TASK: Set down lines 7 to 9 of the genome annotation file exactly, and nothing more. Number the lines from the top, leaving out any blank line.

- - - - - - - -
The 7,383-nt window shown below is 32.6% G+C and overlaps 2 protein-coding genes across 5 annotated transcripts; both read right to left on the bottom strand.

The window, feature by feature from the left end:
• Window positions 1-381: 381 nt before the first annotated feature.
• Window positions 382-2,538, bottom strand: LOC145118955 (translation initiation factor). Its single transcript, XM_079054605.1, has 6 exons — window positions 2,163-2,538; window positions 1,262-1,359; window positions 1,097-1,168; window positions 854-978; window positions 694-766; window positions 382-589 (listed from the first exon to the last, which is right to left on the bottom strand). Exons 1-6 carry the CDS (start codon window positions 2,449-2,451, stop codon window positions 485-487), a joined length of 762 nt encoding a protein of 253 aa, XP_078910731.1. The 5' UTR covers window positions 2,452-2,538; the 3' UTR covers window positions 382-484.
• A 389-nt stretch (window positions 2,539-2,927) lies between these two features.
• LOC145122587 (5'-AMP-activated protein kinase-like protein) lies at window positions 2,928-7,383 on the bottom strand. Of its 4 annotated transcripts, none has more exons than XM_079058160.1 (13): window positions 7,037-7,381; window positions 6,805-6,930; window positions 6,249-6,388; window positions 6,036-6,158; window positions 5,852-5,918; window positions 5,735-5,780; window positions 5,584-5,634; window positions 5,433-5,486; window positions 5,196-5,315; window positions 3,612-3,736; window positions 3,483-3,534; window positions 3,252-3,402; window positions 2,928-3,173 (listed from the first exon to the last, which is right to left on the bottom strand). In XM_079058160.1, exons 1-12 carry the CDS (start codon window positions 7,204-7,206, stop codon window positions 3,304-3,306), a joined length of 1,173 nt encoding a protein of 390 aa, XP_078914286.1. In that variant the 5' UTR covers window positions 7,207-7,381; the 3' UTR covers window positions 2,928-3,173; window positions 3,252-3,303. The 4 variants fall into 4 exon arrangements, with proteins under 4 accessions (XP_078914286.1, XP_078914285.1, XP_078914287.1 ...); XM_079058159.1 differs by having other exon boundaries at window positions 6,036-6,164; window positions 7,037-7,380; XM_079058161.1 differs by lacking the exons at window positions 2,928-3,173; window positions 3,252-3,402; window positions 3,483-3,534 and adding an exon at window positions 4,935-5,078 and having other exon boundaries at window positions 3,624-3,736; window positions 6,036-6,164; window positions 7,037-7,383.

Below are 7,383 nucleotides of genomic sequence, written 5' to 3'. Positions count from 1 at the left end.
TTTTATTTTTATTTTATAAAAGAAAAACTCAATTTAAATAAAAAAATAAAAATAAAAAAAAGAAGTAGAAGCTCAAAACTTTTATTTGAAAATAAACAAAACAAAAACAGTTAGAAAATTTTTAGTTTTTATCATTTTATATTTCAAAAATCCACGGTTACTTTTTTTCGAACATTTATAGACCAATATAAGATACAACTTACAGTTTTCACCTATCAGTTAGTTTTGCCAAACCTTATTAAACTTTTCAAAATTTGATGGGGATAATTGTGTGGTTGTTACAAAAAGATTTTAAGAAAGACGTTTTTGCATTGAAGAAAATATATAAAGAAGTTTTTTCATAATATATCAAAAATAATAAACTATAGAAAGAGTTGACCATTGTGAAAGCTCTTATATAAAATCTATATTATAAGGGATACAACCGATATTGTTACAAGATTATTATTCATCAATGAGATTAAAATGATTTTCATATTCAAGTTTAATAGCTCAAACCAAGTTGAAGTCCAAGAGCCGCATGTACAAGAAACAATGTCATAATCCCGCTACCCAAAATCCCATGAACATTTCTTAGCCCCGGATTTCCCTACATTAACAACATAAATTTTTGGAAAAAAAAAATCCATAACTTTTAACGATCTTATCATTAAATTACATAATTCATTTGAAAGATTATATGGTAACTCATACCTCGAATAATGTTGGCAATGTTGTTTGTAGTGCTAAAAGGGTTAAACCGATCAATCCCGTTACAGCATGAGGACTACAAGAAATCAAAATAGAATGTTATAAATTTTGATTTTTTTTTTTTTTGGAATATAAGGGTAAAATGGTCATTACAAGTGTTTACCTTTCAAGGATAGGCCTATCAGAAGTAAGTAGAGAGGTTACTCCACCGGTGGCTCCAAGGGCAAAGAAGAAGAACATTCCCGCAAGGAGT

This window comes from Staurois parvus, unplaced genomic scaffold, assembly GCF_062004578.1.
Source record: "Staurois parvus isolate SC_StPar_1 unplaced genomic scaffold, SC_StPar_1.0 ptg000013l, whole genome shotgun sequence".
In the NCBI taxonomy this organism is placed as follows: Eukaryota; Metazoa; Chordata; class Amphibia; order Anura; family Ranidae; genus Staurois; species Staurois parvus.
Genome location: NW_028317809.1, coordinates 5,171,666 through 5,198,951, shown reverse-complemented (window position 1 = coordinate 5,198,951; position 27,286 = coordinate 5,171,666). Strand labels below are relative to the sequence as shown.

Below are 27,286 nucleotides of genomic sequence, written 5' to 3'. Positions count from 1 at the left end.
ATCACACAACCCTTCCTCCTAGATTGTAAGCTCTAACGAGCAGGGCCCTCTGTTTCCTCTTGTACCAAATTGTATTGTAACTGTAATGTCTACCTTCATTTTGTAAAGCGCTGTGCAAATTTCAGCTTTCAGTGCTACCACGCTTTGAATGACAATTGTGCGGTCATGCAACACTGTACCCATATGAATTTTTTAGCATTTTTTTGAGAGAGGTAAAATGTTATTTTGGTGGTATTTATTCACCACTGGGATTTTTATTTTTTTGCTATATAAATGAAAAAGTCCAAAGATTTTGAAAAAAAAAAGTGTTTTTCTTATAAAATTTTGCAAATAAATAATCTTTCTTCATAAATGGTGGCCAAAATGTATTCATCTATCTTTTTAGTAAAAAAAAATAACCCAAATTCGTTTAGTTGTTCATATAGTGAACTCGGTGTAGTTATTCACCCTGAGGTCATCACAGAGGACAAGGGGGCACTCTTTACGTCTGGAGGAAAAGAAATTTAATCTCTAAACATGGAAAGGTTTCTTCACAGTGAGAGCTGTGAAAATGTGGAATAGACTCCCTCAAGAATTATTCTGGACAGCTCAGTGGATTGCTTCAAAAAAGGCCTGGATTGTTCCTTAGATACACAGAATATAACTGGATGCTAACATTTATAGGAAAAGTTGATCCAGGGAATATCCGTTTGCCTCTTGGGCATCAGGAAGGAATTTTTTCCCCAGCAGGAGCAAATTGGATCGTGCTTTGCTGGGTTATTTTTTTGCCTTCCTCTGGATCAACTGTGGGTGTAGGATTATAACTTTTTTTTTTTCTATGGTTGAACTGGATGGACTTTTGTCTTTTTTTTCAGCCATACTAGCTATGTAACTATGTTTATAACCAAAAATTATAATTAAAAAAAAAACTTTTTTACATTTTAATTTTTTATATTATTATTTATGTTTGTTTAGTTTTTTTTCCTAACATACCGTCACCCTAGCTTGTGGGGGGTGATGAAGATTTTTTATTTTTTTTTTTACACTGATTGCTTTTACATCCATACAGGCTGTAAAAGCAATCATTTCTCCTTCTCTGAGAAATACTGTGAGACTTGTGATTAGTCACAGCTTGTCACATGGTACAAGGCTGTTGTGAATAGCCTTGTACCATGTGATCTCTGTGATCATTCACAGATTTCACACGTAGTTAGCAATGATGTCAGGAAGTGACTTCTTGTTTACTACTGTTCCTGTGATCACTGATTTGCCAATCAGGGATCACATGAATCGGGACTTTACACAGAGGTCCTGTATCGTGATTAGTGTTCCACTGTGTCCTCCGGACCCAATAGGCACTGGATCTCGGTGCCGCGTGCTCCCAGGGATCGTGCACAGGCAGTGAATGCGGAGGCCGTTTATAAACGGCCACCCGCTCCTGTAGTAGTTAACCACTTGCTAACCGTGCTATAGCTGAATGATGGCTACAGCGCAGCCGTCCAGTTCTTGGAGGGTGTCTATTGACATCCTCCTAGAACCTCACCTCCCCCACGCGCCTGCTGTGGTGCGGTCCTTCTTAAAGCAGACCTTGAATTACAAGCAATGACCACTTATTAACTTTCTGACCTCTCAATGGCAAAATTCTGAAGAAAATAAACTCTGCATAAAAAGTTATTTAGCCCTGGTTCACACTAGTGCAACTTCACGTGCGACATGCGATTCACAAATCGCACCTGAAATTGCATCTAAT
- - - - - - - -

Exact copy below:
Below are 7,383 nucleotides of genomic sequence, written 5' to 3'. Positions count from 1 at the left end.
TTTTATTTTTATTTTATAAAAGAAAAACTCAATTTAAATAAAAAAATAAAAATAAAAAAAAGAAGTAGAAGCTCAAAACTTTTATTTGAAAATAAACAAAACAAAAACAGTTAGAAAATTTTTAGTTTTTATCATTTTATATTTCAAAAATCCACGGTTACTTTTTTTCGAACATTTATAGACCAATATAAGATACAACTTACAGTTTTCACCTATCAGTTAGTTTTGCCAAACCTTATTAAACTTTTCAAAATTTGATGGGGATAATTGTGTGGTTGTTACAAAAAGATTTTAAGAAAGACGTTTTTGCATTGAAGAAAATATATAAAGAAGTTTTTTCATAATATATCAAAAATAATAAACTATAGAAAGAGTTGACCATTGTGAAAGCTCTTATATAAAATCTATATTATAAGGGATACAACCGATATTGTTACAAGATTATTATTCATCAATGAGATTAAAATGATTTTCATATTCAAGTTTAATAGCTCAAACCAAGTTGAAGTCCAAGAGCCGCATGTACAAGAAACAATGTCATAATCCCGCTACCCAAAATCCCATGAACATTTCTTAGCCCCGGATTTCCCTACATTAACAACATAAATTTTTGGAAAAAAAAAATCCATAACTTTTAACGATCTTATCATTAAATTACATAATTCATTTGAAAGATTATATGGTAACTCATACCTCGAATAATGTTGGCAATGTTGTTTGTAGTGCTAAAAGGGTTAAACCGATCAATCCCGTTACAGCATGAGGACTACAAGAAATCAAAATAGAATGTTATAAATTTTGATTTTTTTTTTTTTTGGAATATAAGGGTAAAATGGTCATTACAAGTGTTTACCTTTCAAGGATAGGCCTATCAGAAGTAAGTAGAGAGGTTACTCCACCGGTGGCTCCAAGGGCAAAGAAGAAGAACATTCCCGCAAGGAGT

This window comes from Staurois parvus, unplaced genomic scaffold, assembly GCF_062004578.1.